“We know who is in Congress matters when it comes to passing major policies like this.”
Baylor Spears, Minnesota Reformer
Now that Minnesota legalized hemp-derived THC products on July 1, proponents of full legalization are activating a new resource in the political battle over the future of green plants: customers.
Josh Wilken-Simon, Minnesotans Policy Director for Responsible Marijuana Regulation, said he estimates that 700,000 Minnesotans are cannabis consumers. It’s not politically active, so what we really want to do is try to identify these individuals and get them to vote to increase voter turnout.”
Proponents of cannabis legalization want to replicate the success of other industry lobbying campaigns that turn consumers of products such as guns and outdoor gear into political activists.
They think of people like 31-year-old St. Louis Park resident Gus Wacott. He regularly rents the back room of Legacy Glassworks (an uptown glass pipe shop that also sells cannabis products) to work on his business. glass blowing project.
Watcott said he supports legalization, but he doesn’t always vote in local or state elections. said he struggled to sort through information about individual candidates.
“[Legalization] It has to happen at some point,” Watcott said. “Tables are turning it on everywhere. Me and most of my friends agree it’s just a matter of time.”
The MNisReady Coalition, a partnership between local advocacy groups and cannabis businesses, hopes to use customer loyalty and access to email addresses to convert casual voters into avid legalized voters.
We’ve teased you enough, today is our official release! See announcement 👇 https://t.co/Eh86fxAsps
— MNisReady Coalition (@TeamMNisReady) July 14, 2022
In Minnesota, while Senate Republicans have blocked it, it could be a boon to the Democrats, Farmers and Labor parties, who have been pushing for legalization for several years. Hundreds of votes in a handful of battleground legislative districts make it difficult for Democrats to fully control the legislature. However, the continued existence of the grassroots Legalized Cannabis Party and the Legalized Marijuana Party has complicated politics.
The coalition is capitalizing on the explosion in cannabis sales following the recent legalization of hemp-derived THC foods and beverages in Minnesota. They plan to meet potential voters at businesses they buy cannabis products from and talk to them about the November election.
Wilken-Simon of Minnesota for Responsible Marijuana Regulation is also the owner of Legacy Glassworks. He said lines were out the door in the first days after the recent legalization. I wondered why it took so long for the to move.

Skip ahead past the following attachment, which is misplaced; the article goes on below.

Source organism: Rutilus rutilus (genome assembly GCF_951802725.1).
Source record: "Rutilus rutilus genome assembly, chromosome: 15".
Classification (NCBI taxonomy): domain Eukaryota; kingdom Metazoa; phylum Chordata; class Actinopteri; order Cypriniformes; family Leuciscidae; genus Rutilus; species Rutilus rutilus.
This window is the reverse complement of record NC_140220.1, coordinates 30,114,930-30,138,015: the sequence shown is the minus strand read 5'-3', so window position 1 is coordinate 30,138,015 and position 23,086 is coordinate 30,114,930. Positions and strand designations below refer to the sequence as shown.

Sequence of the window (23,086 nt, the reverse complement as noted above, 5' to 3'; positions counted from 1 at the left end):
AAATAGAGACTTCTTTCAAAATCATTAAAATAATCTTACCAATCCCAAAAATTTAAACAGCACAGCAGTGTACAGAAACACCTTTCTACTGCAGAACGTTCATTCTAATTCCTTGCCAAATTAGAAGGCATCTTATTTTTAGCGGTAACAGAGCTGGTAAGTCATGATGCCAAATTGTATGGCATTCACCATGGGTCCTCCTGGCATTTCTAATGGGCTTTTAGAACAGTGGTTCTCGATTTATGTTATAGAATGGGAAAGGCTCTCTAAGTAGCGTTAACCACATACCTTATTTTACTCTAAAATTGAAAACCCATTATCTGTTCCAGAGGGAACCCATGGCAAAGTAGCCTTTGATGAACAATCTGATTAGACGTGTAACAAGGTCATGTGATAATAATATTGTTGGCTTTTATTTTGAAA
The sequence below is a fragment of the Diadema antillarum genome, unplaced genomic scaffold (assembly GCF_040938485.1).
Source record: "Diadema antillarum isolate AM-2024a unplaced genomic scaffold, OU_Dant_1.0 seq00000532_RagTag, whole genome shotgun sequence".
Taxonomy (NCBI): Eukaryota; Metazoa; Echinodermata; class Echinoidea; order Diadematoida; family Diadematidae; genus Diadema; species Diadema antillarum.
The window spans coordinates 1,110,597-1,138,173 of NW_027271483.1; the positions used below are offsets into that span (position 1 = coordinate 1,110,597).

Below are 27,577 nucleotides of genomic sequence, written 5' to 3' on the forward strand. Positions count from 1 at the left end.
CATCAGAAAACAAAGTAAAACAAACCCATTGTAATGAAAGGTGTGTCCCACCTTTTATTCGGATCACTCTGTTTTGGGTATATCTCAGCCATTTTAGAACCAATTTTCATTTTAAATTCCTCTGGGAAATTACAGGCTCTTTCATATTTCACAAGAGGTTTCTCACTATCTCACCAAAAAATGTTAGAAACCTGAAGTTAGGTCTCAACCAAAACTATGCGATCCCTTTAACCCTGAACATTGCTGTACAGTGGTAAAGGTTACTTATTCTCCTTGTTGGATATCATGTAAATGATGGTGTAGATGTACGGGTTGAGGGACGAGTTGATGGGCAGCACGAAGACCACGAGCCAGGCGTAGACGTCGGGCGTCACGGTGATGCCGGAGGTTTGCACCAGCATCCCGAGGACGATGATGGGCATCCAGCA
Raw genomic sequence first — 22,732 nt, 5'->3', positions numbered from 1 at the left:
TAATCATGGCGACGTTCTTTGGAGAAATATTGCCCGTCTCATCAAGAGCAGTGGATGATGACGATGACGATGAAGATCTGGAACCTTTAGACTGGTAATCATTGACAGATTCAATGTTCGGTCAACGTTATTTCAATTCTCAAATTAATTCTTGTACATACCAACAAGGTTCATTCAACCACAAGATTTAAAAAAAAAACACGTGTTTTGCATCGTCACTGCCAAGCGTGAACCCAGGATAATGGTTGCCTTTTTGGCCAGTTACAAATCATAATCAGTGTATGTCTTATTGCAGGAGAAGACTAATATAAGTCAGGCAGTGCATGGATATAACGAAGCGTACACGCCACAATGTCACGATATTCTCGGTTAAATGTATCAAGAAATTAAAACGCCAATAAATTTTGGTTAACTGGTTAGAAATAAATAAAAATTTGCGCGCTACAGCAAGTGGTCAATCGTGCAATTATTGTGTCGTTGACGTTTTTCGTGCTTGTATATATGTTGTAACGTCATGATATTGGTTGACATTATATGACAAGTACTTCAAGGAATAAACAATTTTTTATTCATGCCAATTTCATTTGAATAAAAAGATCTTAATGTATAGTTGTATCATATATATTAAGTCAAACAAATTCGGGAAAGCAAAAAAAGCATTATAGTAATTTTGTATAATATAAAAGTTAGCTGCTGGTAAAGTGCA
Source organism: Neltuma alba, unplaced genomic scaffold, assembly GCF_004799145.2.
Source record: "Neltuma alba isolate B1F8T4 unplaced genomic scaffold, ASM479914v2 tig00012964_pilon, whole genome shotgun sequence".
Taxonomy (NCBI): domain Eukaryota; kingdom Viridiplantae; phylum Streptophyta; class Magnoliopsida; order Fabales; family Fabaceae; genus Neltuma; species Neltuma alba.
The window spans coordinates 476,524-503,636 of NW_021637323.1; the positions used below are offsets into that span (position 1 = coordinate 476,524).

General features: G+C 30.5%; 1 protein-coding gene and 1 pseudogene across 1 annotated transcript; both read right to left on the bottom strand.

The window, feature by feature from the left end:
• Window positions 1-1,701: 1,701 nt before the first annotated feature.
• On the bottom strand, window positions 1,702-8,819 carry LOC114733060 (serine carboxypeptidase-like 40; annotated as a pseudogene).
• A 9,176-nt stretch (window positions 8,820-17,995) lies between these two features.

Without a majority in favor of legalization in both houses, that would be impossible. In 2021, he voted 72-61 for the Minnesota House of Representatives to approve her HF600. The bill would legalize recreational marijuana use and expunge most marijuana convictions. The State Senate never voted on the bill.
The coalition’s goal is to build a majority of cannabis legalization supporters in the Minnesota legislature this year, laying the groundwork for full legalization in 2023.
“The first step is to educate voters about the position of the candidate,” said Coalition director Maren Schroeder. “We know who is in Congress matters when it comes to passing major policies like this.”
They’re producing a 2022 legalization voter’s guide that includes candidates’ previous statements on cannabis and a candidate questionnaire. This reflects the efforts of traditional interest groups on issues such as guns, abortion and the environment.
Schroeder said he is seeking help from companies to put the guide directly into the hands of cannabis voters. Membership retailers will leverage her list of corporate customers’ emails and distribute flyers with her QR code that links to the voter guide, she said.
Grounded Gardens, a cannabis farm and CBD store in Silver Lake, is one of the Coalition’s industry partners.
Owner Bridget Beske Pinder said the company would be able to reach out to corners of the state that individual advocacy groups may not have access to.
“My farmer is in Hutchinson, Minnesota, so I can go there and talk to them about cannabis and hemp and legalization on a different scale. [others] There is no business there,” said Bethke Pinder. “I actually grow the plants, process them and make all the products in their country, so they will listen to me a little more.”
The coalition is still working out the details, but Veske Pinder said emailing customers about the coalition is similar to sending coupons.
“[Like] Let them know we have a sale in our store, let them know about MNisReady, and let them know who the candidates are in support of legalization.
Wilken-Simon said Legacy Glassworks is considering offering customers the option to sign a pledge to vote, in addition to discounts and small gifts such as lighters. He’s also considering donating glassblowing classes and handmade pipes to raise funds for the coalition.
Nothing But Hemp, one of the Midwest’s first hemp dispensaries, is another business partner of the Coalition. CEO Stephen Brown said his business had previously used its customer base to support the cannabis industry by recruiting customers to complete surveys on hemp product use. They provided data to the Minnesota Pharmacy Commission and the Department of Agriculture.
Brown said he was ready to involve customers in getting the legalization passed. The company has served more than 100,000 customers in recent years, he said.
This story was first published by the Minnesota Reformer.
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